Learning System and a Comparative Study on Learning Style of Students in Africa(Nigeria) and those in Asia (Japan).


In different parts of the world especially African and Asian continents, students attend classes and taught in groups using the same method of teaching applied to all students irrespective of whether or not they have the same method of taking and assimilating information (learning style).

This contributed negatively towards the development of educations in some countries of those continents. To tackle such problems, an intelligent and adaptive learning system should be the focal point in order to ensure faster and better performances in the learning process.

One of its advantages is to help learners and teachers to discover students’ learning preferences. Learning Style is the various ways or approaches of learning. They involve educating method, particular to an individual that are presumed to allow that individual to learn best.

Learning preferences can then help learners to find their most effective way to learn conveniently. It can also help teachers to adopt/prepare suitable learning materials for efficient learning process.

This paper is concerned with the study, implementation, and application of a web-based learning style index. In this paper we examine the learning style of students in Asia and those in Africa, Nigeria and Japan as a case study.

However, this paper also compares the learning preferences of students in those two above mentioned continents. Based on the study, we also give some recommendation to enhance the learning processes in those countries.



  • Introduction—————– 9
  • Aims and Objective——- 10
  • Scope and Limitation—— 10
  • Methodology——- 10


  • SQL———— 11
  • Web Server——- 12
  • Apache Web Server———– 12
  • Apache Tomcat———– 12
  • Learning Style——————– 13
    • Dimensions of Learning Style————- 13
  • Related Works on Learning Style——————– 15
  • Learning Style Index————- 18


  • Enhanced Learning style Index—————- 20
  • Implementation—— 22
  • Web Application—– 24
    • Students Modules———— 25
    • Teachers Module—————- 26
    • Administrator Module——————————————- 28
  • Integration in to Intelligent and Adaptive e-learning System— 29


  • Learning Style of Japanese students———— 31
  • Learning Style of Nigerian Students———- 34
  • The Comparism———————- 38
  • Global Result and Implications——— 43


  • Summary——– 45
  • Conclusion——————- 45
  • Suggestion and Recommendation———- 46
  • Challenges———– 46
  • Future work—— 47

References——— 47

Appendix———- 48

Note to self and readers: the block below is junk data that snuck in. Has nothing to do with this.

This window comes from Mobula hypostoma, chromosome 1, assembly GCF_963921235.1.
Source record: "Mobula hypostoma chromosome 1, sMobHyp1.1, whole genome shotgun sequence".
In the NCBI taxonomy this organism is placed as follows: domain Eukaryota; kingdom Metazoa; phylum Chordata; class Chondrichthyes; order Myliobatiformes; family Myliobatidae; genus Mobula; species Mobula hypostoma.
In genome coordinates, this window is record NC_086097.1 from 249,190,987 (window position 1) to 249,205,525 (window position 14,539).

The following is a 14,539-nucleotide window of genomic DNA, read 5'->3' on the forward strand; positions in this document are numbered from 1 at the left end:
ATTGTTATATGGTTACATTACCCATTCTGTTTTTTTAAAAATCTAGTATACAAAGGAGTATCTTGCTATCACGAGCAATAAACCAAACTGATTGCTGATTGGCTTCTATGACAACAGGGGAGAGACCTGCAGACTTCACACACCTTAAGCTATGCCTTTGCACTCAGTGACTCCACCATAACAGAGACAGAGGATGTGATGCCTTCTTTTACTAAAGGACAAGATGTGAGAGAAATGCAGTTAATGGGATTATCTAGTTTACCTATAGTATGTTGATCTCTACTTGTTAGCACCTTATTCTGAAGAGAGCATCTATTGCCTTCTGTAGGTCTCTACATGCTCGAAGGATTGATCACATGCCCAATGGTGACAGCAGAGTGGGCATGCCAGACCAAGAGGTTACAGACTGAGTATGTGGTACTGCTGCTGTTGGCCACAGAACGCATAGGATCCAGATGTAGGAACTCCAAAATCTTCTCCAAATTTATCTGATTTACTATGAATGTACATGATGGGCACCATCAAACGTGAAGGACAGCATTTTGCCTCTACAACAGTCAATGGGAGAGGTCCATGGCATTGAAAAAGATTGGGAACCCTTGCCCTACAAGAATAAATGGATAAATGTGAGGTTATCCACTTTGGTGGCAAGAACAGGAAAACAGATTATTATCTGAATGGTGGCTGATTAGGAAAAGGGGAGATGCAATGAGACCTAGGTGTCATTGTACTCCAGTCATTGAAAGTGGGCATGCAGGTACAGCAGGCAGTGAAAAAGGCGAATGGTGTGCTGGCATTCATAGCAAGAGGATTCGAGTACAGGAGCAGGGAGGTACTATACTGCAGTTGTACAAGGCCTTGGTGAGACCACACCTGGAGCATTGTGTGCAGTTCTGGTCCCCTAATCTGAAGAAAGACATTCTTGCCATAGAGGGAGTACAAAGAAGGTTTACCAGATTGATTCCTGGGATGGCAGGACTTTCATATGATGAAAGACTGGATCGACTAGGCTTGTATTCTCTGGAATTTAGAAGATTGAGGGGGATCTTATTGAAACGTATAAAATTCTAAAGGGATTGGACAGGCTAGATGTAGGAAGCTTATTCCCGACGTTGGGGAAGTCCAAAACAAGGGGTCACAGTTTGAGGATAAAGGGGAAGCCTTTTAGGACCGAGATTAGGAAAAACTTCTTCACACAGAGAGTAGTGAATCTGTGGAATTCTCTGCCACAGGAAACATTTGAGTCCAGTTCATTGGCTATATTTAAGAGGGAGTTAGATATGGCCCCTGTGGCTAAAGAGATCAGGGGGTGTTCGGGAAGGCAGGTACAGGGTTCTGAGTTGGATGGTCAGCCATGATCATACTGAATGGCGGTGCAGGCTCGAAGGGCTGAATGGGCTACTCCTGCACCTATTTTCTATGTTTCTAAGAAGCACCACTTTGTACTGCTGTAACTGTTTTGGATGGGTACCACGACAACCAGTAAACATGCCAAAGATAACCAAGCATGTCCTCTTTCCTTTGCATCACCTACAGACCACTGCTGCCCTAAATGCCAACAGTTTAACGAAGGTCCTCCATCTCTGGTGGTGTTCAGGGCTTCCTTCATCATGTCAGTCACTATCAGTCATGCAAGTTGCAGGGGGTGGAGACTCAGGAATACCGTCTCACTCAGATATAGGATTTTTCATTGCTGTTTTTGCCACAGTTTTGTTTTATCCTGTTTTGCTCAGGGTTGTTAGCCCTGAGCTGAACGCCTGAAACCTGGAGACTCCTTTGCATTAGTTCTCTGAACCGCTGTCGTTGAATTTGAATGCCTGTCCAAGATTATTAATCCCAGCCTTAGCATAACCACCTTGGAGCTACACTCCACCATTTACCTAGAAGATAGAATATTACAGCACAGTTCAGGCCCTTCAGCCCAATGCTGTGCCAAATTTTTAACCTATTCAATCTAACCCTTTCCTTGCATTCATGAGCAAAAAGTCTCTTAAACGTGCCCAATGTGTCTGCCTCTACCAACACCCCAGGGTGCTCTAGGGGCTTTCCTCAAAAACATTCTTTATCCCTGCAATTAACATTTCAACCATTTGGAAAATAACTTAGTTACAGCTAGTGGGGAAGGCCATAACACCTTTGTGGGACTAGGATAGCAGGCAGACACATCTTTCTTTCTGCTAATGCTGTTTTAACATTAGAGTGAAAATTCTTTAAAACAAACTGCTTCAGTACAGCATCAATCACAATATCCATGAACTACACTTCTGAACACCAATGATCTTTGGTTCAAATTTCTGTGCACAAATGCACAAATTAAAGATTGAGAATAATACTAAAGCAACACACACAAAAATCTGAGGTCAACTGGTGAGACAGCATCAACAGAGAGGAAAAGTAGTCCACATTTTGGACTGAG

During the past decade, educational research has identified a number of factors that account for some of the differences in how students learn.

One of these factors, learning styles, is broadly described as cognitive, effective and physiological traits that are relatively stable indicators of how learners perceive, interact with, and respond to learning environment.

This research work uses an online learning style index (LSI) to determine the learning preferences of students based on their responses to answering some questions with multiple choice answers on a questionnaire to the best of their ability.

The system will automatically categorize the students as Active/Reflective, Sensing/Intuitive, Visual/Verbal, Sequential/Global or Social/Emotional learners.

Learning style index can help learners to know their learning preferences to enable them select/find out suitable learning materials in order to boost their

learning process. Moreover, teachers can take this advantage to measure their students’ learning preferences, which they can use to setup/adjust their teaching styles and to find out the necessary materials or equipment to match their students’ learning capabilities.

It is very important to know the learning preferences of an individual or group of students so as to avoid mismatch between leaner’s learning style and the available learning or teaching materials.


The Apache Software Foundation, Web site: 2006.

The Advanced Distance Learning group, Website: 2007.

Felder and L. Silverman, Learning and teaching styles in engineering education. Engineering Education, Vol. 78, No. 7, pp. 674-681, 1988.

Hamada, An Integrated Virtual Environment for Active and Collaborative e-Learning in Theory of Computation. IEEE Transactionson Learning Technologies, Vol. 1, No. 2, pp. 1-14, 2008.

Herrmann, The Creative Brain. Lake Lure, NC: Brain Books, 1990. [6]. Java2D of Sun Microsystems 2007.

Kolb, Experiential Learning: Experience as the Source of Learning and Development. Englewood Cliffs, NJ: Prentice-Hall, 1984.

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